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The View Is Worth The Climb

Updated: Aug 31, 2022

Throughout my entire life, the sources of my fears have not wavered. I am not afraid of death, yet I am terrified of injury with serious bodily harm. The gore that unfolds on the screen during horror films makes me squeamish, so I avoid those movies all together or watch through peepholes of my fingers, as I shield my eyes. Bugs of all shapes and species elicit a shrieking scream, which is usually quickly thereafter followed by an escape path. Surprisingly to most, as an avid traveler, my fear of heights is likely the one that most prevents me from fully embracing the best adventures of life. Oftentimes, I question if the convergence of my fear of heights and my fear of bodily injury are the perfect combination for the paranoia of trepidation that keeps me tethered; grounded in fear with an unwillingness to experience.

I have a thirst for adrenaline rushes, yet I avoid the common adventures that quench the thirst for most thrill seekers such as sky diving, extreme sports, or rollercoasters. There are the occasional exceptions, when I throw caution to the wind or concede to the mountain of pressure from others. Once, I stood on the deck of a sailboat, after an unsteady walk despite the firm grasp of the mast. The tumultuous waves constantly rocked the boat and for a fleeting moment, I released my safety hold for the rapid succession of photos. During a vacation in the Outer Banks of North Carolina, I shocked my family, when I shared that I had booked us for a parasailing adventure. My heart pounded profusely, as we ascended higher into the sky on the tow rope, with only the ocean floor beneath us, completely disconnected and detached from all the other signs of life in the distance.

In Maui, the Road to Hana is a 65-mile trek that passengers travel to reach the Eastern part of the island. According to the Hawaii Guide, the Road to Hana contains 600 curves and 54 bridges, with a word of caution for safe travel including maintaining an average speed of 25 miles per hour. On a recent trip, my fears of heights and injury with great bodily harm were exacerbated each time we avoided contact with another object. The imprints of my manicured fingernails were temporarily tattooed in the palms of my hands because my fists were so tightly clutched. My neck was stiff. My body posture was erect. The whites of my eyes were enlarged, as they widened with each close collision; the side of the mountain, another car, the edge of a cliff. There was a flash of anger each time we almost collided with another vehicle, at a sharp juggernaut in the road or while crossing the single vehicle bridges, which could not withstand the weight of more than one. Each bridge appeared so fragile, as if one excess pound would lead to its demise, as its infrastructure and the extra weight upon it collapsed to the ground beneath it.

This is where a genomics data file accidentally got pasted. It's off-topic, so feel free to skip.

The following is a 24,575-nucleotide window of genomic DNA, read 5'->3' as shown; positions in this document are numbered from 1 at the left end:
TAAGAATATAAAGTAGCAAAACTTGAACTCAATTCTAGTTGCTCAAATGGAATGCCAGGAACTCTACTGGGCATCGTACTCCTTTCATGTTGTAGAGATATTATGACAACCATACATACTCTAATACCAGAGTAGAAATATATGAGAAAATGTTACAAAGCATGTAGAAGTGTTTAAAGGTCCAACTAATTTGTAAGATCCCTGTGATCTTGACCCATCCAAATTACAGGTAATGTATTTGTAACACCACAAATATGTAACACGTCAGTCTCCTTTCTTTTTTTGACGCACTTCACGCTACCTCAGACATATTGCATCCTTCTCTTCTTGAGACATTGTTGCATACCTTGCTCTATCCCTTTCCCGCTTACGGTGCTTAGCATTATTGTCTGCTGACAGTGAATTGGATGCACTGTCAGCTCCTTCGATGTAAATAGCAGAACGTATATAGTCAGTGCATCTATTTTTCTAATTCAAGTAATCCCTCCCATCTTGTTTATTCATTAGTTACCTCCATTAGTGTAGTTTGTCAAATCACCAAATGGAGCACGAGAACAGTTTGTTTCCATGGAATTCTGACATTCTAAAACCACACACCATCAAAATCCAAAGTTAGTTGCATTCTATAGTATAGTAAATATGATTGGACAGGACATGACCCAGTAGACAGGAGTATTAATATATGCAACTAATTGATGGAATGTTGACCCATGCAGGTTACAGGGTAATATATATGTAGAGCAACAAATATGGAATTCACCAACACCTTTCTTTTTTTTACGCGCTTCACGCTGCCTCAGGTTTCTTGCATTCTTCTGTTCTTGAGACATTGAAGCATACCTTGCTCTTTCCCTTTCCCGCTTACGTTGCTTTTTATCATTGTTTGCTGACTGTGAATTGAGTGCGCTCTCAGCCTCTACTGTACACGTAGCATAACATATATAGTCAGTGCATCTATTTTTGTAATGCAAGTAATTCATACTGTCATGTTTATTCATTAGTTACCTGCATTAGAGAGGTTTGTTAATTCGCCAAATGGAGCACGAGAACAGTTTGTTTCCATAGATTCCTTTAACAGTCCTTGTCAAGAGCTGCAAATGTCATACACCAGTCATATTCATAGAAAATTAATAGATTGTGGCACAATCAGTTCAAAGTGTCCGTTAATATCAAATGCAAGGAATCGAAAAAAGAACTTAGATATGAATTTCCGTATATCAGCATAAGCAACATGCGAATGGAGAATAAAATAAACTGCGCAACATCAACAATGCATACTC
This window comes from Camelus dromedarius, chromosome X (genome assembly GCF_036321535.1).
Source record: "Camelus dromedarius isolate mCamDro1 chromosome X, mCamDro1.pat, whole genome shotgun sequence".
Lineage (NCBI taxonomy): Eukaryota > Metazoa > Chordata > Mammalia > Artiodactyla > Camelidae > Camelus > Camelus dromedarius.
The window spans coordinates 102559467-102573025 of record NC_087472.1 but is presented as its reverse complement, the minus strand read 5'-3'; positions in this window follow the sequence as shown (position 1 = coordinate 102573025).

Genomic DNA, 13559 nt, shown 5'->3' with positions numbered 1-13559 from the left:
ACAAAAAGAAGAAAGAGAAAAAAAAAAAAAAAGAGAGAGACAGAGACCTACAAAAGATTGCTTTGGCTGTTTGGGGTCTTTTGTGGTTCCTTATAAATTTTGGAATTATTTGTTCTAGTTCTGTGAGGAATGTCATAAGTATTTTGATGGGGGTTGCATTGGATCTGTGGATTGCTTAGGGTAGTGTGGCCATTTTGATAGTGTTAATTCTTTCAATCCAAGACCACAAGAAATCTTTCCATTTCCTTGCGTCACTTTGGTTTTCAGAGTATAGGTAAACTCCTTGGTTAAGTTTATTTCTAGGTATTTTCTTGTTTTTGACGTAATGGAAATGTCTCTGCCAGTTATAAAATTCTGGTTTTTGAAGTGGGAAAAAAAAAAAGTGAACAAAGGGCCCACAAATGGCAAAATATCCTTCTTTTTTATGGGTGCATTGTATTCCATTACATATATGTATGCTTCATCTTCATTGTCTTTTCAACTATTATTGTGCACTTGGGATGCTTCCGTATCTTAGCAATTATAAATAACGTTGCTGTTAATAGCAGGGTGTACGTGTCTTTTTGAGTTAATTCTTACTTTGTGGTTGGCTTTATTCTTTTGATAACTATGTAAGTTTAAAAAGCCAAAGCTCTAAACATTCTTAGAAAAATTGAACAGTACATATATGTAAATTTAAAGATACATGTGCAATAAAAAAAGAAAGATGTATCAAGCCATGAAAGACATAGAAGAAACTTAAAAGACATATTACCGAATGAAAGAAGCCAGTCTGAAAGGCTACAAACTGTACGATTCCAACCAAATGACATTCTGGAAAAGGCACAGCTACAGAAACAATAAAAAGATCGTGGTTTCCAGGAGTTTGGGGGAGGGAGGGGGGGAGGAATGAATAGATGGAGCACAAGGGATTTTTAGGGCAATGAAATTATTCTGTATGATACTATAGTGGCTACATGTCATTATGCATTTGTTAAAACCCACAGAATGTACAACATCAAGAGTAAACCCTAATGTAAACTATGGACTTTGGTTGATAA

Passengers from preceding cars lingered to take pictures of the gushing waterfalls. Species of different trees and flowering blooms lined the roads, while we marveled at the beauty of this natural paradise. My fears temporarily subsided, as I became engrossed in the magnificence of the beauty that engulfed us on all sides. As our off road jeep navigated the terrain, we passed islanders in pickup trucks, other tourists in their off road jeeps, convertibles, and sedans saddled with beach equipment. The lack of cellular service forced us to abandon the usual distractions and instead concentrate on the beauty of nature in all of her glory.

Suddenly, we reached an overlook with magnificent views and we embarked upon a vista that was sufficient in splendor to be its own destination. After exiting the jeep, we climbed to the bottom of the mountain and with rays of sun kissing our skin, matched with the tranquility of the ocean waves caressing our ears, we glanced upwards to an amazing view. Naively, I envisioned the highlight of our Hana trip as viewing a few towering waterfalls or black sand. I romanticized the local experience of shopping at unattended fruit stands on the side of the road. In a world filled with chaos, I welcomed the till box and the honor system with an opportunity to support the authentic Hawaiian culture, not the commercialism of the grand resorts we visited in Wailea on the other side of the island.

Hana’s town center boasts two general stores, a post office, a gas station, two restaurants, a few food cart parks, and the most authentic, welcoming native experience on the island. It is a protected location, preserved from overdevelopment and tourism, in order to appreciate the environment. There is an overwhelming peace that transports one to a different moment in time. A nostalgic memory relived from when neighbors greeted strangers, who quickly became friends. Hana provides simplicity in a world of complexity. Every road leads to a destination. At an elevation of 128 feet or 39 meters, the winding, narrow Road to Hana yielded an expansive view to rainforests, ocean vistas, an array of breathtaking waterfalls, and inviting pools. Facing and conquering my fears allowed me to be released from strongholds, but more importantly to fully experience the majestic wonder during the ascension. The lasting impressions of the picturesque views forced me to reflect that my anger was rooted in situational fear, which I did not control. Although I was quite fearful during our drive, the view was absolutely worth the climb. Boom kanani, or incredible happiness rejoiced, as I temporarily cast my fears aside, opened my heart and mind, threw caution to the wind at high altitudes, and fully embraced the joy of life.

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